Facilities Management (Managing Assets)
The IoT, and More
- By Pieter van der Have
- October 1st, 2016
Ah… today’s newest and
confusing techie development
imposing itself on the built environment:
IoT, a.k.a. the Internet of Things. There
is an avalanche of information about it. All
I know is that it may not be long before my
refrigerator, knowing that I am low on Bloody
Mary mix, will be able to contact my neighbors’
refrigerators to find some. Isn’t that cool?
I am of the age and generation that allows me to think fondly of
when the most sophisticated technology we worked with was an on/off switch. Our toolboxes contained hammers, screwdrivers, baling
wire and duct tape. Training consisted of when to take breaks and
what kind of shoes to wear. Oh yeah, and also on
how often to toss down salt tablets on a hot day.
Life was so simple in the O&M world. Nostalgia
is wonderful… and often misleading.
Of course I jest. Life really wasn’t that simple
around the physical plant, nor was it that
wonderful. Our employees ranged in skill level
from highly skilled to barely being able to walk
and chew gum at the same time. From my
recollection, very little time was spent on discussing new technologies
or discovering new and better ways of meeting expectations.
We didn’t really focus as much on satisfying building occupants as
we did on just keeping stuff functioning. If not, the tendency might
have been to disconnect and remove stuff.
How times have changed!
How Smart Are Our Buildings?
It is my perception, arguably, that in the automotive world, the
characteristic that separates one type of vehicle from another, or one
manufacturer from another, is not so much the mechanics as it is
the digital technology that goes into each vehicle. They are literally
computers on wheels. So it is with buildings. I’ve heard it said that
our buildings are now smarter than we are. A good friend of mine,
recently deceased, used to say that our business is about people and
the buildings just come along for the fun of it. Today, I would modify
his paradigm by substituting the word “technology” for “buildings.”
The unfortunate facilities employee who has not stayed current
with today’s sophisticated technologies is likely doomed, eliminated,
reassigned or at least mighty depressed. The unfortunate facility
manager — its CEO if you will — is in very serious trouble if
s/he is not on a first-name basis with the technologies that engineers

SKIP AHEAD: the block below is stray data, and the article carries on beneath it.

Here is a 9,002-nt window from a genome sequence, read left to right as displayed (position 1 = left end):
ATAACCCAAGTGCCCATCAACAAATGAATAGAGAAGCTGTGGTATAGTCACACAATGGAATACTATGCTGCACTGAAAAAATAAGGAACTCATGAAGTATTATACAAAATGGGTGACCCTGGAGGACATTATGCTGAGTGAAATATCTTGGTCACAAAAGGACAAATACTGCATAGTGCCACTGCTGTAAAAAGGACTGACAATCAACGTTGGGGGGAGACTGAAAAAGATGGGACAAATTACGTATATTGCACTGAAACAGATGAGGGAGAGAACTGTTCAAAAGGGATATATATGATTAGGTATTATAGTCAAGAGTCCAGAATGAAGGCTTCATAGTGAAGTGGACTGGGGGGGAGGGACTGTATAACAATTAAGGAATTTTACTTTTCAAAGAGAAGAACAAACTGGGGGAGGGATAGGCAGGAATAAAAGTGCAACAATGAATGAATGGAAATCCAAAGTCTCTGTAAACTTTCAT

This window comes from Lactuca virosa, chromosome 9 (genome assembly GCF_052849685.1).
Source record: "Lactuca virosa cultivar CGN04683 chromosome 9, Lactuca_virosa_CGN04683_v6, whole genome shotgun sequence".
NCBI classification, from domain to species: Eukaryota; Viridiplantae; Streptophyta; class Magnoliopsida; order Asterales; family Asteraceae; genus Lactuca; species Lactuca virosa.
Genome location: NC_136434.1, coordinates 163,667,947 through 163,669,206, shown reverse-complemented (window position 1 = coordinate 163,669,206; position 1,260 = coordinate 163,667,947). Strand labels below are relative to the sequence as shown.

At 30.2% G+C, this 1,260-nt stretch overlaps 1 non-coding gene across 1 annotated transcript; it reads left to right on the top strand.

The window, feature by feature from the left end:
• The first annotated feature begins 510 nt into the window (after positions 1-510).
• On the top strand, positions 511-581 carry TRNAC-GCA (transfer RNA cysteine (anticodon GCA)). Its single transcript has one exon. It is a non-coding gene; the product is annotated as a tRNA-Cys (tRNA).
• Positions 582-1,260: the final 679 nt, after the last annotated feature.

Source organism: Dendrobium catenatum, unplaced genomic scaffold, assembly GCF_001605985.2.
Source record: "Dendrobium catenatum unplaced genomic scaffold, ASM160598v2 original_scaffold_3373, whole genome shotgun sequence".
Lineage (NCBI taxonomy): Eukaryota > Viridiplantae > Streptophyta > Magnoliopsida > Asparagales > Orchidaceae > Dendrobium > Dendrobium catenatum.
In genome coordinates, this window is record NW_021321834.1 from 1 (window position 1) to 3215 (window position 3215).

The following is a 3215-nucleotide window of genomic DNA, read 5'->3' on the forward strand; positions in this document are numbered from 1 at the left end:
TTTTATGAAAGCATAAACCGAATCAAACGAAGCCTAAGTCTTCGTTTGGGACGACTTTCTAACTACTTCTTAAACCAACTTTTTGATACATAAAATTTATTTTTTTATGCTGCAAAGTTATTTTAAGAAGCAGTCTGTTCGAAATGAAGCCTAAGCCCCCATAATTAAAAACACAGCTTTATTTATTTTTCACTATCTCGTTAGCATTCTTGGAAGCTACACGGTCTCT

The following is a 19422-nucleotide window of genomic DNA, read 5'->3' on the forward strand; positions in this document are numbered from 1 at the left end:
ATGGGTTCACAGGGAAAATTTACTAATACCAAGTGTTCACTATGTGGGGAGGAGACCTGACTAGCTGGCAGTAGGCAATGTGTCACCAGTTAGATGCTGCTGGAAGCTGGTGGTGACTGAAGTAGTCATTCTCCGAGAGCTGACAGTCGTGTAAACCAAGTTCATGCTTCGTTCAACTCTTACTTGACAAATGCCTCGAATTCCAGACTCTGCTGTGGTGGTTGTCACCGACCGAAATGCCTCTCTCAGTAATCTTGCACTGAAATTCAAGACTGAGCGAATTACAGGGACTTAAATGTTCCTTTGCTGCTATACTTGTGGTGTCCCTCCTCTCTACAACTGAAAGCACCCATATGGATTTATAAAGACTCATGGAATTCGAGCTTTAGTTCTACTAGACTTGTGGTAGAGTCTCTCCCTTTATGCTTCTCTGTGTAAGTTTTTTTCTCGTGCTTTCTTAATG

and architects are designing into our new buildings.
Get to Know What Runs the Show
There are at least two reasons why we should be acquainted
with those new technologies. First, we need to understand and
make appropriate recommendations when planning for new buildings
is in the programming phase. We need to be able to challenge
users and programmers in order to help them arrive at the best
possible solutions for any given situation. We can’t do that very
well if we don’t understand the language.
Second, and at least as critical, is that we must be able to provide
timely educational (training) opportunities to members of our staff.
No benefit is achieved when employees are
marched through a new building during final
closeout if that is the first time that they are
face to face with a new technology. We should
all know what is likely to happen then: things
won’t work as designed after only a short time.
The other and often appropriate option is to
commit to contracting this particular function
out to a third party. Even then, however, our
staff should know about affected systems to know how to react and
who to call when trouble arises. Remember, a driving reason for
these new and improved technologies (when they actually function
as intended) is to benefit the building occupant, while allowing our
buildings to operate at a higher level of energy efficiency.
Have you recently reviewed your investment in training? There
are some who suggest that we ought to be spending around
5 percent of our total budget in training our employees. More
closely analyzed, that is not very much if we consider the cost of
labor while they’re being trained. By the time consultants and
specialists are brought in and compensated, while making accommodations
for our own employees, that 5 percent is going to disappear
in a hurry. I might argue that we need to increase the training
budget in order to keep everyone ahead of the curve.
@TEOTD, IoT might better be defined as “Investment of Training.”
If we pick the right emphases…
This article originally appeared in the October 2016 issue of College Planning & Management.
Pete van der Have is a retired facilities management professional and is currently teaching university-level FM classes as well as doing independent consulting. He can be reached at firstname.lastname@example.org.